A recent post on the Terra Trike Forum brought up the issue of what time of day to ride. The question was asked, "What time do you..?"  I thought about a number of valid issues:

  1. I'm worn out the rest of the day after riding.  If I take a ride, especially a long ride, I'll sit down in my recliner after a shower, and eat a snack.  Usually the lights go out and I'll easily nap for a couple of hours.  The ride wore me out. 8-]
  2. Today has been busy and I just don't feel like riding.  Life is just one of those things that tends to interrupt riding time.  Darn...
  3. The weather has conspired against me.  I don't ride in extreme heat, or in the rain or if it's too cold and very windy.  I absolutely @#$% riding in strong windy conditions.  It's frustrating and wears me down.  Ugh!  If there is some wind, and I want to ride, I choose my path so that I ride into the wind on the outbound leg when my legs are fresh.  Then I can have the benefit of the tailwind when I'm inbound.
  4. I'm not a morning person.  As I've gotten older I find that I tend to stay up later at night.  That makes it harder to get up earlier.  If I can get myself going I'm alright.  It's not easy. And yes, there are two types of people: Larks (mornings) and Owls (nights).  I seem to be in transition.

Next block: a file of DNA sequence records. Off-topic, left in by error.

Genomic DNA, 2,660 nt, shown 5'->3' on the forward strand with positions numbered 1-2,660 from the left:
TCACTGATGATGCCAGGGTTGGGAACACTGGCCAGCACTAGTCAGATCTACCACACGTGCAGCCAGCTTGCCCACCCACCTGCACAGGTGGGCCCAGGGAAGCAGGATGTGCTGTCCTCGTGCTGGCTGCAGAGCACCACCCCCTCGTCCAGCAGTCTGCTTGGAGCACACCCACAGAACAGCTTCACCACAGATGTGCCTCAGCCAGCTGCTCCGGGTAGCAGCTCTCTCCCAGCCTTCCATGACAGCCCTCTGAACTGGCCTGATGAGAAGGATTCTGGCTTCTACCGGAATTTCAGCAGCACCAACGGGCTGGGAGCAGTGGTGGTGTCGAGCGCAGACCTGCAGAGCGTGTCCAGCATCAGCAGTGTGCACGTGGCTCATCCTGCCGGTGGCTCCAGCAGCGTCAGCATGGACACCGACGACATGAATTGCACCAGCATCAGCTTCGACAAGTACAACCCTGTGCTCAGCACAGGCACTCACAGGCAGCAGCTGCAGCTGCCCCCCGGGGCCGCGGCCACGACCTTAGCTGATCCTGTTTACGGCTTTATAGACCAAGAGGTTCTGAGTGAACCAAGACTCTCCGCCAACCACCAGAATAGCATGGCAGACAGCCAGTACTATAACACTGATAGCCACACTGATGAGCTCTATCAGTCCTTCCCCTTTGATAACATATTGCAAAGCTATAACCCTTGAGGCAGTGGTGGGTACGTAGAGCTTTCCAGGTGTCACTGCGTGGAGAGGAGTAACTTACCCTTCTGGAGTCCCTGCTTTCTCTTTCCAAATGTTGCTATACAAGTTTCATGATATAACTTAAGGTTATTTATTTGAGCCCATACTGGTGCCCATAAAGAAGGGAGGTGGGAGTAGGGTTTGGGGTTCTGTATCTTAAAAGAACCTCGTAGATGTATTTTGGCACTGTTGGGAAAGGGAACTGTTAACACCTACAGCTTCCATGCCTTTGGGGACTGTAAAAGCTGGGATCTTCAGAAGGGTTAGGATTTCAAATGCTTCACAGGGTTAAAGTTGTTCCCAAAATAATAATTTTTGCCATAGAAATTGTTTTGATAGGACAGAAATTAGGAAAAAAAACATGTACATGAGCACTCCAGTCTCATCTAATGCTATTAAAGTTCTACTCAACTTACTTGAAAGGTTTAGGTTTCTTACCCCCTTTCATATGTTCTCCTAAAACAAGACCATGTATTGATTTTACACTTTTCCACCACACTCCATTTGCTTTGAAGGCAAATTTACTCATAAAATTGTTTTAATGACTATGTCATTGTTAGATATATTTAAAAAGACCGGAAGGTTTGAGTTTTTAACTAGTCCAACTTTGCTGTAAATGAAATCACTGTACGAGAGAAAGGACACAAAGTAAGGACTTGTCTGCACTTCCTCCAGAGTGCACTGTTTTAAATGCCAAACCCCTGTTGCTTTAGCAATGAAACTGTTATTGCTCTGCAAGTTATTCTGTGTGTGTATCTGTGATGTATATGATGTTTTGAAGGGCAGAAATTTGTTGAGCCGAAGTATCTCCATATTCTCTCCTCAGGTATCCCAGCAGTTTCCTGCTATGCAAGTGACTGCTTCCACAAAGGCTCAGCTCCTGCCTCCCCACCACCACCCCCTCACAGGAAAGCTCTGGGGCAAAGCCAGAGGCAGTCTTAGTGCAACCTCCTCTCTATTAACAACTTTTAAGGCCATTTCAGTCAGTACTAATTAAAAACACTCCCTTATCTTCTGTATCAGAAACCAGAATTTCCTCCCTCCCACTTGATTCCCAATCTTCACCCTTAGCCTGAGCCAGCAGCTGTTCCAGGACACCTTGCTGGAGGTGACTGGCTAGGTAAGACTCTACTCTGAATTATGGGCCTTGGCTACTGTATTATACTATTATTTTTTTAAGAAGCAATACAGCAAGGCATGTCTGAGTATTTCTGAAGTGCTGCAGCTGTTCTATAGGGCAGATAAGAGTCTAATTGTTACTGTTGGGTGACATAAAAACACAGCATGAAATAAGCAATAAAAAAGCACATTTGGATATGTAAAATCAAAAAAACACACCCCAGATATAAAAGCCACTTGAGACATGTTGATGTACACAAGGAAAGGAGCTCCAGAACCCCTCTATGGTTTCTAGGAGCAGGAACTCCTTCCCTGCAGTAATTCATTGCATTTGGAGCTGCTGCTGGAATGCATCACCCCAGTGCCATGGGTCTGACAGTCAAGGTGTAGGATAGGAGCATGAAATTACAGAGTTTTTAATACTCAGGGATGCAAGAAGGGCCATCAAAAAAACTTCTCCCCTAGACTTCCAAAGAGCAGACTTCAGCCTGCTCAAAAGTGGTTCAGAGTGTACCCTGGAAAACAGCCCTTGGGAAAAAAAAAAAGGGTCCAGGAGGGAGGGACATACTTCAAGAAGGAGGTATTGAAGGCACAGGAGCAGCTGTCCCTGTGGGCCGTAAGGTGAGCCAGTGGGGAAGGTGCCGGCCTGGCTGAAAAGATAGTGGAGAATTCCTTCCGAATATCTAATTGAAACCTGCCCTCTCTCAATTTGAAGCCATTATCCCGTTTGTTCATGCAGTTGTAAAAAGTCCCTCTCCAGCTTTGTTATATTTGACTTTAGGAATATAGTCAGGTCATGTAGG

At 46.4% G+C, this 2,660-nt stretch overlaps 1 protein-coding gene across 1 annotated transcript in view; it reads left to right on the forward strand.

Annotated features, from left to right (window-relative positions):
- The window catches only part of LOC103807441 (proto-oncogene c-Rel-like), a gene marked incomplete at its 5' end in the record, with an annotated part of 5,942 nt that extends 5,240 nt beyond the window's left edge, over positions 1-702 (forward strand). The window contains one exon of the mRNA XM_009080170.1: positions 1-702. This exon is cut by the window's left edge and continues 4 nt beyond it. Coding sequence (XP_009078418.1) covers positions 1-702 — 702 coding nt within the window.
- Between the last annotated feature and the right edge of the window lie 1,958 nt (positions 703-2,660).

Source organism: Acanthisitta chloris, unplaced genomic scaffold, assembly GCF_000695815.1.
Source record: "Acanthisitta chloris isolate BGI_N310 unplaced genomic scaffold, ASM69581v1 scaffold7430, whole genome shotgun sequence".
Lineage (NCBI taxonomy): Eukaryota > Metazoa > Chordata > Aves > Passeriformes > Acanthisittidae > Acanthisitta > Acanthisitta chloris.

5. My schedule dictates when I can ride.  Here's life again pulling the strings.  I really like to be consistent when I ride, but it's just not that simple.  Work, families, appointments, travel, you name it, it's just not that easy.  You play the hand you're dealt.
  6. I didn't sleep well so I just don't feel like riding.  Some days I just don't feel like riding.  I'm tired, I'd didn't sleep well, I'm worried about something, I'm waiting for the phone to ring, my stomach's upset, I've got the green apple two step and I don't want to get too far from the throne...  Those things just happen.
  7. All or some of the above.  Things can get really confusing.  Sometimes I wonder if it's not a conspiracy.

    Yes, life can interrupt that most important of all things, riding the trike, getting exercise and having fun!  

Sunday, November 5, 2017

Getting things done in preparation for...

...El Tour de Tucson!

It's coming up on Saturday, November 18th and I'm excited!  This will be my second tour and I'm looking forward to riding the 37 mile section again. (I drove the entire route today for refamiliarization.)

Now that I'm a permanent resident I've been making some preparations so I can take good care of DP (Deep Purple, my Catrike Dumont).  Here is what I've done.

The 8x8 storage shed where I keep DP was getting way too hot on the inside with summer temperatures climbing to as much as 115° F (46.1° C).  I had the roof coated with a special reflective, rubberized white coating which helped some but not enough.  I had my nephew insulate the inside of the shed with foil backed foam insulation and it still wasn't enough.  I finally determined that the most serious problem was the hot afternoon sun shining on the door.  Insulating the door would be much too difficult so the solution was to have my carport extended nine feet so the afternoon sun would not hit the door at all.  It worked beautifully.  DP now would be much happier and safer.


Next, I had a concrete pad poured.  If I had DP out and was working on him I noticed that if I were to drop a small nut or bolt in the pea gravel floor I'd never be able to find the $#@% thing!  Besides, the gravel is dusty and dirty, not a good place to work on anything and keep it clean.